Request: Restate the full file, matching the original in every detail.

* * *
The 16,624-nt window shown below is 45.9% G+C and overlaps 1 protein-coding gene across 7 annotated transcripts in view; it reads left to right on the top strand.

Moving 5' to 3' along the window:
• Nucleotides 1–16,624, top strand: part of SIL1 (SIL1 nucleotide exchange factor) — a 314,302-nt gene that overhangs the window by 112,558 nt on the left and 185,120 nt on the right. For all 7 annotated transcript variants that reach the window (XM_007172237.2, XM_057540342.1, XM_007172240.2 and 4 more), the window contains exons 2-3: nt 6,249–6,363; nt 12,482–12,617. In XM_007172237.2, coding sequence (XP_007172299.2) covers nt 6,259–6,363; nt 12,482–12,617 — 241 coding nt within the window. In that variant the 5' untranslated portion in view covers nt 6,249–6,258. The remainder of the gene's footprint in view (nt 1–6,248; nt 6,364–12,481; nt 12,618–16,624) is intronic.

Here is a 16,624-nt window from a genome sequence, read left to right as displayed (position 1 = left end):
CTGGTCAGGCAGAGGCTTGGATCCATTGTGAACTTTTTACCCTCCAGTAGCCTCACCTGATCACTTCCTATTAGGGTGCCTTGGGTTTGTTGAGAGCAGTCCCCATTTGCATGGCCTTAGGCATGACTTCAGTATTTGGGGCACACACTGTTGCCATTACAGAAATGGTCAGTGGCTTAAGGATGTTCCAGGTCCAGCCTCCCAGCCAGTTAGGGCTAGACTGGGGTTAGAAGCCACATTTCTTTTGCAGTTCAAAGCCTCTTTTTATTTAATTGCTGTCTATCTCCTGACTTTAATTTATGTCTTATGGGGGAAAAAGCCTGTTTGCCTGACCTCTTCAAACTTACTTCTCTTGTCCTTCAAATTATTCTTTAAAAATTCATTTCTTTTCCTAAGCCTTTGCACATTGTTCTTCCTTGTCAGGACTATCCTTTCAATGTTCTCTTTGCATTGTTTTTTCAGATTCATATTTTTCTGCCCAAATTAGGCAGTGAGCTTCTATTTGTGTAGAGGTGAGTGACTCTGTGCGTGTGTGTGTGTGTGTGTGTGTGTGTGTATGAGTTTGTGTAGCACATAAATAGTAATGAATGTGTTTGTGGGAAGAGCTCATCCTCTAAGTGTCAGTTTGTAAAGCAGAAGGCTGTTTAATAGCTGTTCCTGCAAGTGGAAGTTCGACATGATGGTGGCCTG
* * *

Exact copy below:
The 16,624-nt window shown below is 45.9% G+C and overlaps 1 protein-coding gene across 7 annotated transcripts in view; it reads left to right on the top strand.

Moving 5' to 3' along the window:
• Nucleotides 1–16,624, top strand: part of SIL1 (SIL1 nucleotide exchange factor) — a 314,302-nt gene that overhangs the window by 112,558 nt on the left and 185,120 nt on the right. For all 7 annotated transcript variants that reach the window (XM_007172237.2, XM_057540342.1, XM_007172240.2 and 4 more), the window contains exons 2-3: nt 6,249–6,363; nt 12,482–12,617. In XM_007172237.2, coding sequence (XP_007172299.2) covers nt 6,259–6,363; nt 12,482–12,617 — 241 coding nt within the window. In that variant the 5' untranslated portion in view covers nt 6,249–6,258. The remainder of the gene's footprint in view (nt 1–6,248; nt 6,364–12,481; nt 12,618–16,624) is intronic.

Here is a 16,624-nt window from a genome sequence, read left to right as displayed (position 1 = left end):
CTGGTCAGGCAGAGGCTTGGATCCATTGTGAACTTTTTACCCTCCAGTAGCCTCACCTGATCACTTCCTATTAGGGTGCCTTGGGTTTGTTGAGAGCAGTCCCCATTTGCATGGCCTTAGGCATGACTTCAGTATTTGGGGCACACACTGTTGCCATTACAGAAATGGTCAGTGGCTTAAGGATGTTCCAGGTCCAGCCTCCCAGCCAGTTAGGGCTAGACTGGGGTTAGAAGCCACATTTCTTTTGCAGTTCAAAGCCTCTTTTTATTTAATTGCTGTCTATCTCCTGACTTTAATTTATGTCTTATGGGGGAAAAAGCCTGTTTGCCTGACCTCTTCAAACTTACTTCTCTTGTCCTTCAAATTATTCTTTAAAAATTCATTTCTTTTCCTAAGCCTTTGCACATTGTTCTTCCTTGTCAGGACTATCCTTTCAATGTTCTCTTTGCATTGTTTTTTCAGATTCATATTTTTCTGCCCAAATTAGGCAGTGAGCTTCTATTTGTGTAGAGGTGAGTGACTCTGTGCGTGTGTGTGTGTGTGTGTGTGTGTGTGTATGAGTTTGTGTAGCACATAAATAGTAATGAATGTGTTTGTGGGAAGAGCTCATCCTCTAAGTGTCAGTTTGTAAAGCAGAAGGCTGTTTAATAGCTGTTCCTGCAAGTGGAAGTTCGACATGATGGTGGCCTG